Since the 1970s, the aims of the CP Breeders’ Society (CPBS) shifted from breeding a traditional working pony, with the associated hardiness and bone width, to breeding a sports pony [7, 8] “of necessity lighter in bone and general structure” [9]. CP and CP crossbreeds are now common in athletic equestrian sports such as eventing and show jumping, with purebreds particularly common at the junior and Pony Club level. These new breeding goals diverge considerably from the breeding goals of those breeders who continue to breed for the traditional conformation for the show ring [5]. In the show ring, ponies are judged subjectively on their morphology and gaits against an agreed breed standard, rather than on their sporting performance. However, the aims of sport performance breeding have over time been incorporated into the show ring with the establishment of additional specific performance classes at the major breed shows during the 2000s [5].

The CP has a relatively small population size compared to many popular horse breeds: 108 stallions and 1204 mares were registered in Volume 24 of the CPBS Studbook in 2012 [5], and the smaller daughter studbook of the British Connemara Pony Society (BCPS) in 2019 [10] contained seven British-bred and 14 internationally-bred stallions, 77 British-bred and 36 internationally-bred mares and 91 British-born 2019 foals (including those British-born foals of Irish CPBS-registered parents). However, the CP breed does not suffer from the extremely small population sizes of the majority of UK native pony breeds [11], of which all but the Shetland pony are considered rare to endangered. The comparatively larger population size is possibly due to the CP’s unique popularity as modern sports ponies.

However, in spite of its popularity, there is at least one known autosomal recessive disease specific to the CP breed that is regularly tested for as part of the registration process, i.e. hoof wall separation disease (HWSD) [12]. The carrier frequency of HWSD was estimated at 14.8% [12], and concerns on the potential loss of genetic diversity in the breed by excluding carriers from breeding have led to official advice from the CBPS [13] and BCPS [14] not to exclude carriers from the gene pool, and rather to avoid breeding two carriers together to reduce risk of HWSD-affected offspring. This indicates concern that perhaps the effective population size is far smaller than the census population and the breed’s overall popularity suggest, and that an action to preserve its genetic diversity may be required.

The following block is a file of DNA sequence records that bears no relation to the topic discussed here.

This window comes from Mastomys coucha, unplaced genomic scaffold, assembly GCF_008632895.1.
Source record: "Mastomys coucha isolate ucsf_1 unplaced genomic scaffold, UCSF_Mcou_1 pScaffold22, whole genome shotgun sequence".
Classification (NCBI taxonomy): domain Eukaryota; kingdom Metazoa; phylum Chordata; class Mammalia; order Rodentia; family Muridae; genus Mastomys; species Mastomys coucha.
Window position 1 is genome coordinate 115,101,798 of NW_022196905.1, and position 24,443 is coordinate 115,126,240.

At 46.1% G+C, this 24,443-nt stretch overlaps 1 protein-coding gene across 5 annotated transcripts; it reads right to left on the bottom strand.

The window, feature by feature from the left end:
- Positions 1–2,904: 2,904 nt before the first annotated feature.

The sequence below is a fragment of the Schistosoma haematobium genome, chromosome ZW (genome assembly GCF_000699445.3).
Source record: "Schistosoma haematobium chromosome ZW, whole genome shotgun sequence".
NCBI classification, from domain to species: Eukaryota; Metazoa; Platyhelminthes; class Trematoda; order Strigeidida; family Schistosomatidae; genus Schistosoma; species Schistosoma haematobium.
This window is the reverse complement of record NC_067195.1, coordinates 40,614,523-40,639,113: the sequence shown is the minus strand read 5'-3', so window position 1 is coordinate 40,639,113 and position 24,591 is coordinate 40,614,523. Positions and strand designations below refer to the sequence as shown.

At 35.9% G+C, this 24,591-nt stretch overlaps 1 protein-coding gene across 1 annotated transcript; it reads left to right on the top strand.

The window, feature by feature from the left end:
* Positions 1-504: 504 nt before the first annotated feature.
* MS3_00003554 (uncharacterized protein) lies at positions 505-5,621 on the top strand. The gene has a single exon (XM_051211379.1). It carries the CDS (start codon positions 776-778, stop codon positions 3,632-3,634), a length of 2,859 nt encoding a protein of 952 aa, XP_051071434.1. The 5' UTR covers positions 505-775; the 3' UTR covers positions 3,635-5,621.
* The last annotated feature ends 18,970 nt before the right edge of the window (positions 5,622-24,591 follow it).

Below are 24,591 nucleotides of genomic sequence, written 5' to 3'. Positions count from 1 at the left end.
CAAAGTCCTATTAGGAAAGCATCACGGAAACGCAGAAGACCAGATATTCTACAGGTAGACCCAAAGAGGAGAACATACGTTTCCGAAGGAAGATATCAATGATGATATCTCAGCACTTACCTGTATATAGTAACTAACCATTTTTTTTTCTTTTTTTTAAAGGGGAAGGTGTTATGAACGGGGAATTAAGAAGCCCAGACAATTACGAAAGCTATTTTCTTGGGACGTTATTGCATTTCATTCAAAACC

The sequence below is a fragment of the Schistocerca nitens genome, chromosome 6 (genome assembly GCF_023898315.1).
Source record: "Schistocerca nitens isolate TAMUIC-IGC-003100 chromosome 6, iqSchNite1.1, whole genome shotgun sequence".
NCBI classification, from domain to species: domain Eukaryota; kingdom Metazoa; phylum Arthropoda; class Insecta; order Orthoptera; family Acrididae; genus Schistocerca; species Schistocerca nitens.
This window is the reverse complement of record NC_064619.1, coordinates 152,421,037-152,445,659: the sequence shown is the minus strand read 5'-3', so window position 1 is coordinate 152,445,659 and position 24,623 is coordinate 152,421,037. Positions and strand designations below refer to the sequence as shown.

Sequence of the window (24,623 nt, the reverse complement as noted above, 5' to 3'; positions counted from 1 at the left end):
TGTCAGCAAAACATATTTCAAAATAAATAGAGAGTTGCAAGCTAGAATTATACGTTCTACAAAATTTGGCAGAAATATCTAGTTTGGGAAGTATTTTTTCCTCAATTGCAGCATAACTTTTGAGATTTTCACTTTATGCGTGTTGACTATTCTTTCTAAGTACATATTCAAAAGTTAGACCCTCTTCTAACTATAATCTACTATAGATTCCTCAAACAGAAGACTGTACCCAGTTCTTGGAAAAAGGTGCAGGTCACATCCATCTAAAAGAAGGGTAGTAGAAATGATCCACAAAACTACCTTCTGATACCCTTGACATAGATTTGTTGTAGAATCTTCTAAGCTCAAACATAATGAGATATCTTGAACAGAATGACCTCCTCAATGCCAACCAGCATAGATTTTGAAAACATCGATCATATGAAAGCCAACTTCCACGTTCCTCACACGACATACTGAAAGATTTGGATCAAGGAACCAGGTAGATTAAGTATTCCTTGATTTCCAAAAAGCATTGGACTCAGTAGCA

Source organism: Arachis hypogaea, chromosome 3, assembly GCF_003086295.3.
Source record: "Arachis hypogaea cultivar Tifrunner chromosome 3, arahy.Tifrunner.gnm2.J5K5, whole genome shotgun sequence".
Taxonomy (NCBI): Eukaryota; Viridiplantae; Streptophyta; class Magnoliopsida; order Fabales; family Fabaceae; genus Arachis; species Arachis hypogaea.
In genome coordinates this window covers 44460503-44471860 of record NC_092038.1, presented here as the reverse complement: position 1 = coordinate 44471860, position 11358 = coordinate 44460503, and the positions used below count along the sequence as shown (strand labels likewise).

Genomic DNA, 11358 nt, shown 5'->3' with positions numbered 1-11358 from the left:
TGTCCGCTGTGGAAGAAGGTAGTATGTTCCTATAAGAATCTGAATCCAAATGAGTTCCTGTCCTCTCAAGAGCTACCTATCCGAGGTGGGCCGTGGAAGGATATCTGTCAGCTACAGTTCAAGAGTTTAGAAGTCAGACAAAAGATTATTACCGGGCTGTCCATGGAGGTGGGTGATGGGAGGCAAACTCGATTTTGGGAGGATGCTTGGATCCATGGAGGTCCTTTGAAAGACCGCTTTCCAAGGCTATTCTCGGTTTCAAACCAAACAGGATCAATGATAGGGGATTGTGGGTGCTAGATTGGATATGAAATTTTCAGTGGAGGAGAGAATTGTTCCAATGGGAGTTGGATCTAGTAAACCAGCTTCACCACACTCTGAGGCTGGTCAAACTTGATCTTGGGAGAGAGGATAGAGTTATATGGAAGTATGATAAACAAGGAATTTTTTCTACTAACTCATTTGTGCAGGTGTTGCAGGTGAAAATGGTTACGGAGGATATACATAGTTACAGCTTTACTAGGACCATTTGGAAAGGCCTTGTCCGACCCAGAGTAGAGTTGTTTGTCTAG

CP have previously been compared to other UK native pony breeds [15,16,17,18] using population structure methods such as multidimensional scaling, hierarchical clustering, and the Bayesian STRUCTURE algorithm [19] on short sequence repeats, single nucleotide polymorphism (SNP) data and mitochondrial DNA sequences. CP consistently appear to be closely related to Highland and Welsh ponies, and also to the Irish Draught and, therefore, to the Irish Sports Horse [17, 20].

Another horse breed that is popular in equestrian sports similar to those of the CP is the Warmblood horse (WB). The WB is a middleweight horse type that has been selectively bred in various European countries for light farm work and cavalry use since the eighteenth century [21, 22]. Since the Second World War, the WB is no longer used for these purposes but instead is very popular for sports, particularly dressage and show jumping for which they are now selectively bred [23]. Indeed, the genetic contribution to this type of sporting performance has been well studied [22, 24,25,26,27,28,29]. The number of WB is much larger than that of CP but, in Germany, the number of WB foals being produced is decreasing. Germany is the largest producer of WB with approximately 39,000 foals per year across its studbooks during the 1990s [21], but only 25,560 and 27,615 foals in 2018 [30] and in 2022 [31, 32], respectively. In the UK, approximately 12.4 to 14% of all horses are WB [33,34,35].

Unlike the CP, the WB is not a closed population breed and is traditionally defined by the country or region from which the horse originates, forming regional subpopulations [21]. While there are many different European Warmblood studbooks that register WB horses, with some countries such as Germany having many, the only closed Warmblood studbook is the Trakehner Studbook. Across other WB studbooks, many stallions are approved for offspring registration in multiple different studbooks, and offspring can be registered in a different studbook than their sire and/or dam. Previous studies using genomic data have struggled to differentiate the WB subpopulations registered with these different studbooks (aside from the Trakehner) due to the levels of admixture between studbooks [29, 36].